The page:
Thursday, 9 February 2017

Trump accuses US senator of misrepresenting Supreme Court nominee's 'disheartened' remarks

Donald Trump

President Donald Trump accused Sen. Richard Blumenthal (D-CT) of misrepresenting remarks from Neil Gorsuch, the judge nominated to fill the vacant Supreme Court seat, in a tweet Thursday morning.

"Sen.Richard Blumenthal, who never fought in Vietnam when he said for years he had (major lie), now misrepresents what Judge Gorsuch told him?" Trump tweeted.

Gorsuch — who currently serves on the 10th Circuit Court of Appeals — told Blumenthal on Wednesday that he was "disheartened" by the president attempting to delegitimize a federal judge.

A spokesperson for the Supreme Court nomination team confirmed the judge's remarks to Business Insider on Wednesday.

"He said very specifically that they were demoralizing and disheartening and he characterized them very specifically that way," Blumenthal said, according to CNN. "I said they were more than disheartening and I said to him that he has an obligation to make his views clear to the American people, so they understand how abhorrent or unacceptable President Trump's attacks on the judiciary are."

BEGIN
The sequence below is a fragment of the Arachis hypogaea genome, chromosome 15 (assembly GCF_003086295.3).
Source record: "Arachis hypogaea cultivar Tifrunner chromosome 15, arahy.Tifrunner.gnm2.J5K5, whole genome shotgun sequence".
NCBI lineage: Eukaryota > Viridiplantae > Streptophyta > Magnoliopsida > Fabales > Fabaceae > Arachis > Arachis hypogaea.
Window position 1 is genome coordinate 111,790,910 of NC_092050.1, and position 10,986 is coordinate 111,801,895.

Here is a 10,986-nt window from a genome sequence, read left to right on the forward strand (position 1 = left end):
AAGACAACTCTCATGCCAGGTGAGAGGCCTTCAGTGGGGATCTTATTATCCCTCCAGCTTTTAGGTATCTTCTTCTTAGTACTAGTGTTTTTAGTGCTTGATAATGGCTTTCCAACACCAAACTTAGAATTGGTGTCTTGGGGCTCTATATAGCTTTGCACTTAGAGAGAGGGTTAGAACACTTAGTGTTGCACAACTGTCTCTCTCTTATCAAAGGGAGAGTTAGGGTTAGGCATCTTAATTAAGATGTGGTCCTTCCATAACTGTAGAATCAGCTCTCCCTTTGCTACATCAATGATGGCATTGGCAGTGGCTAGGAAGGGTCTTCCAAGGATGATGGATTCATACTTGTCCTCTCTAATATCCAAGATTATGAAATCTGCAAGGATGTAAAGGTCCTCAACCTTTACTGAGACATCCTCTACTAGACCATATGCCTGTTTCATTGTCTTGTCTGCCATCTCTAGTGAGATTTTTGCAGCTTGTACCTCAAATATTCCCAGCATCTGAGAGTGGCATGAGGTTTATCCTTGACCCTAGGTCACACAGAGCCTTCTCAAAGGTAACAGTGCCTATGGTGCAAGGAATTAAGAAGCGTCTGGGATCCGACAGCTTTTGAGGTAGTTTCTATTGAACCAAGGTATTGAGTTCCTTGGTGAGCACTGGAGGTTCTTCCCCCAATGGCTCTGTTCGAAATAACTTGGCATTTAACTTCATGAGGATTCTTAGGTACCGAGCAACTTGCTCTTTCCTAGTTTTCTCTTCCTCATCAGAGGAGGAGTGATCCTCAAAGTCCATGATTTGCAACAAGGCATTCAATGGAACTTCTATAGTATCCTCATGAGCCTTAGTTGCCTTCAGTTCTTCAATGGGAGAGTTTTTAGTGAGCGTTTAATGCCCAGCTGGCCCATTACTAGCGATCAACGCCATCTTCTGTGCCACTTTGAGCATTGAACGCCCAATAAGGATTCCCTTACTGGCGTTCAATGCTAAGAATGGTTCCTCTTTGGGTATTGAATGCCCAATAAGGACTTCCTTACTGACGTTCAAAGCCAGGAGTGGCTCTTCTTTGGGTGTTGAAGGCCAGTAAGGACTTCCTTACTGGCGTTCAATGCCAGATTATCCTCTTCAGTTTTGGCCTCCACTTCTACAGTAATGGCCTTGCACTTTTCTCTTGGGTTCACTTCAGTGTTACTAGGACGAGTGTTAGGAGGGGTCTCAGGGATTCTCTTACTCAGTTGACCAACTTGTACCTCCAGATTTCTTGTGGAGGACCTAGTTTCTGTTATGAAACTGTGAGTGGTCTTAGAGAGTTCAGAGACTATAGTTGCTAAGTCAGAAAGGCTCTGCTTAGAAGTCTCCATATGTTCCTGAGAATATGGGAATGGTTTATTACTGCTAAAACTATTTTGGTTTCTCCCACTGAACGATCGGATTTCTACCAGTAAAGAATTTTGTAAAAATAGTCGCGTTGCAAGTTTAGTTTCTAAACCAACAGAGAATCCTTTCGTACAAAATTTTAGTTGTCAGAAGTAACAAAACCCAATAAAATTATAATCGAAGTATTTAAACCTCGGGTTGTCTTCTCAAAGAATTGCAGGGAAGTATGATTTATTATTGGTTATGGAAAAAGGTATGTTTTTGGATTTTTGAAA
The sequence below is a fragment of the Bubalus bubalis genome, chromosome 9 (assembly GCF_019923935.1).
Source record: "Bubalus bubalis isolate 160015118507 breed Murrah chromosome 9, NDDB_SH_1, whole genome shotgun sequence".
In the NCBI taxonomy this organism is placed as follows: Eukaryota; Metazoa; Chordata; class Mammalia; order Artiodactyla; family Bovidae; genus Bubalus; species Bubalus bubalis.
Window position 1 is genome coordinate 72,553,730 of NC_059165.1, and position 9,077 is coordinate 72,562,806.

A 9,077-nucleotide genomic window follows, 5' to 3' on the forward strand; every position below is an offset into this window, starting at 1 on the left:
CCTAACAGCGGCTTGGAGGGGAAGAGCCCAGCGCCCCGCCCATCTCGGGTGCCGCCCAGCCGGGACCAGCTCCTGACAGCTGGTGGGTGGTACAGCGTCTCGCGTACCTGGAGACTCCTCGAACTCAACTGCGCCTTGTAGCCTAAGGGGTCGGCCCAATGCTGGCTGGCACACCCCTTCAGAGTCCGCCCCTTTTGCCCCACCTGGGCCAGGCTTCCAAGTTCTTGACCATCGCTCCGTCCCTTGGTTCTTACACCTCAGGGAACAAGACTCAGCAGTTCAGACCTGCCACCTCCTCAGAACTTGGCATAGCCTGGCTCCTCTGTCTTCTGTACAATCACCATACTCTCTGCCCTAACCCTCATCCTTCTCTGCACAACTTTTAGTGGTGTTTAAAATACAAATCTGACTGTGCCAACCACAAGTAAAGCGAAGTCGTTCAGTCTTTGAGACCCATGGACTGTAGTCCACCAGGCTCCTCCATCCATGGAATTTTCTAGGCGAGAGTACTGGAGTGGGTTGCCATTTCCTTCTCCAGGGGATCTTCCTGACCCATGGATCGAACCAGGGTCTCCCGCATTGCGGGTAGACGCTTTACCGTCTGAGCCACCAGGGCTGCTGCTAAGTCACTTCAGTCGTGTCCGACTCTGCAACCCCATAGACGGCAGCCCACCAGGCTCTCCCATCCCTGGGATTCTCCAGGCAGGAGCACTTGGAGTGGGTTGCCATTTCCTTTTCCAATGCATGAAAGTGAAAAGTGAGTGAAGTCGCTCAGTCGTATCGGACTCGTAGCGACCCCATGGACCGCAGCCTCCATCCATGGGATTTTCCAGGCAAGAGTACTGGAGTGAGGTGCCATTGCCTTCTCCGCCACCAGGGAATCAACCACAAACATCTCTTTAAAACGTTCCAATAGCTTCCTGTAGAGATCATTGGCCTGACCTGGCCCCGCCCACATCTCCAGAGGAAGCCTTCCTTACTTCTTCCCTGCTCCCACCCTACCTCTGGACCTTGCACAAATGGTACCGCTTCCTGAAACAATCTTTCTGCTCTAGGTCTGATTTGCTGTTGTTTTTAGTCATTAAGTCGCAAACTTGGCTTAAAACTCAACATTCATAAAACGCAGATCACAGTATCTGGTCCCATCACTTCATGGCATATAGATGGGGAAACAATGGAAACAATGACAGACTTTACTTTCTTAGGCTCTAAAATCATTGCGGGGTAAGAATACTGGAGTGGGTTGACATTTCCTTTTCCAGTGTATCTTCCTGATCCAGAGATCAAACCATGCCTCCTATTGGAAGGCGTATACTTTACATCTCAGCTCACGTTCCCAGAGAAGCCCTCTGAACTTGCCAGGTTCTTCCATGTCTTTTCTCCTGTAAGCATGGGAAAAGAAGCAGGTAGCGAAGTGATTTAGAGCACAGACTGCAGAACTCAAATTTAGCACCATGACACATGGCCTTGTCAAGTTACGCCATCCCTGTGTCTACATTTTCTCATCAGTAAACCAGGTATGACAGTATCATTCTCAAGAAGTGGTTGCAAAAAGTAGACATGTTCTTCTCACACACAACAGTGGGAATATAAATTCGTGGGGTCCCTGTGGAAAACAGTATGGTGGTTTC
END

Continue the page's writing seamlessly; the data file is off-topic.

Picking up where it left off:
In his tweet attacking Blumenthal, Trump referenced a 2010 scandal where it was revealed that the then-Senate candidate had repeatedly said or insinuated he had served in Vietnam, while actually he had obtained at least five military deferments and never went overseas.

"What is striking about Mr. Blumenthal’s record is the contrast between the many steps he took that allowed him to avoid Vietnam, and the misleading way he often speaks about that period of his life now, especially when he is speaking at veterans’ ceremonies or other patriotic events," The New York Times reported in 2010.

Trump's comments addressed by Gorsuch included tweets over the weekend where the president called US District Judge James Robart — appointed by President George W. Bush — a "so-called" judge. Robart issued a nationwide stay on parts of Trump's controversial executive order temporarily barring travel into the United States from seven majority Muslim nations identified as hot spots for terror, in addition to suspending all refugee entry.

Trump later suggested that, should any terror attacks occur while the stay was issued on the travel ban, the judge should be blamed. Critics of his remarks said the president was seeking to undermine the independence of the judiciary.

Allan Smith contributed to this report.

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